Status migrainosus treatments are largely ineffective

  • Iljazi A & al.
  • Cephalalgia
  • 12/03/2020

  • Kelli Whitlock Burton
  • Clinical Essentials
L'accesso ai contenuti di questo sito è riservato agli operatori del settore sanitario italiano L'accesso ai contenuti di questo sito è riservato agli operatori del settore sanitario italiano

Takeaway

  • Current treatments most commonly used to treat status migrainosus are largely ineffective, with only 22% of patients being pain free at 48 hours after treatment.

Why this matters

  • Status migrainosus, a condition characterized by migraines that last longer than 3 days even with treatment, is widely understudied.

Study design

  • Study of patients with episodic and chronic migraine who experienced continuous and prolonged attacks for >72 hours and who were treated with dexamethasone, ketorolac, lidocaine 2%, or naratriptan.
  • Outcome: response rate after 24 hours of treatment.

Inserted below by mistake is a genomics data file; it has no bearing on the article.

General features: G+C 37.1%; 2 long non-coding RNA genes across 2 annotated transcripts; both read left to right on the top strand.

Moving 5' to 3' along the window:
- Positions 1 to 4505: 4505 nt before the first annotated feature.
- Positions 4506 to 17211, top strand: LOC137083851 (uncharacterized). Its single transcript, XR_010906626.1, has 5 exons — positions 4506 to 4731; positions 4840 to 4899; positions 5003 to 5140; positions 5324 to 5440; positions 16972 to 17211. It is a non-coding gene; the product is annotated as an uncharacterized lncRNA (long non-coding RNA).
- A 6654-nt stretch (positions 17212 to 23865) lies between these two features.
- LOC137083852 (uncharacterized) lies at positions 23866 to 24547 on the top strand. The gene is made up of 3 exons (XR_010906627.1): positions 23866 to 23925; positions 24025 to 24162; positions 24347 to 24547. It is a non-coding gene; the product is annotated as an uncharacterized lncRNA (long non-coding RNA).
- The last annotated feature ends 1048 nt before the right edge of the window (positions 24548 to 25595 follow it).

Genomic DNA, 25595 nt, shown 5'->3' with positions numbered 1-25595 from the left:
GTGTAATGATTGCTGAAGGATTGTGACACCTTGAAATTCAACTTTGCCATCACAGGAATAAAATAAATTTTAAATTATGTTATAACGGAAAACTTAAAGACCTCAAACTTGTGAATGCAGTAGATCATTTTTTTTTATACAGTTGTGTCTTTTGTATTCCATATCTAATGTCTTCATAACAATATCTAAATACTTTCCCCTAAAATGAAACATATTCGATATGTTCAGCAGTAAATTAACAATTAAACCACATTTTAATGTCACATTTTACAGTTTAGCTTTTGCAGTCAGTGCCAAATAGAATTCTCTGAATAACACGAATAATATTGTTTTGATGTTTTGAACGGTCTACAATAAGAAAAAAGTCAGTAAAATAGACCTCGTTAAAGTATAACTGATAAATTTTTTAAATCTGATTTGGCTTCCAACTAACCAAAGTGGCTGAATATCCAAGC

• Funding: Migraine Research Foundation.

Key results

  • Overall response rate of rendering patients pain-free within 24 hours and maintaining the pain-free status for 48 hours was 22%.
  • Treatment success rates for achieving pain-free status within 24 hours were higher for dexamethasone (30.8%) and nerve blocks (24.1%) compared with ketorolac (11.1%) and naratriptan (11.1%).
  • Proportion of patients achieving a pain-free status increased with time (at 2, 12, 24, 48, 72, and 96 hours it increased gradually from 2% to 8% to 23% to 37% to 43% to 53%).

Limitations

  • Observational study.
  • Small sample size.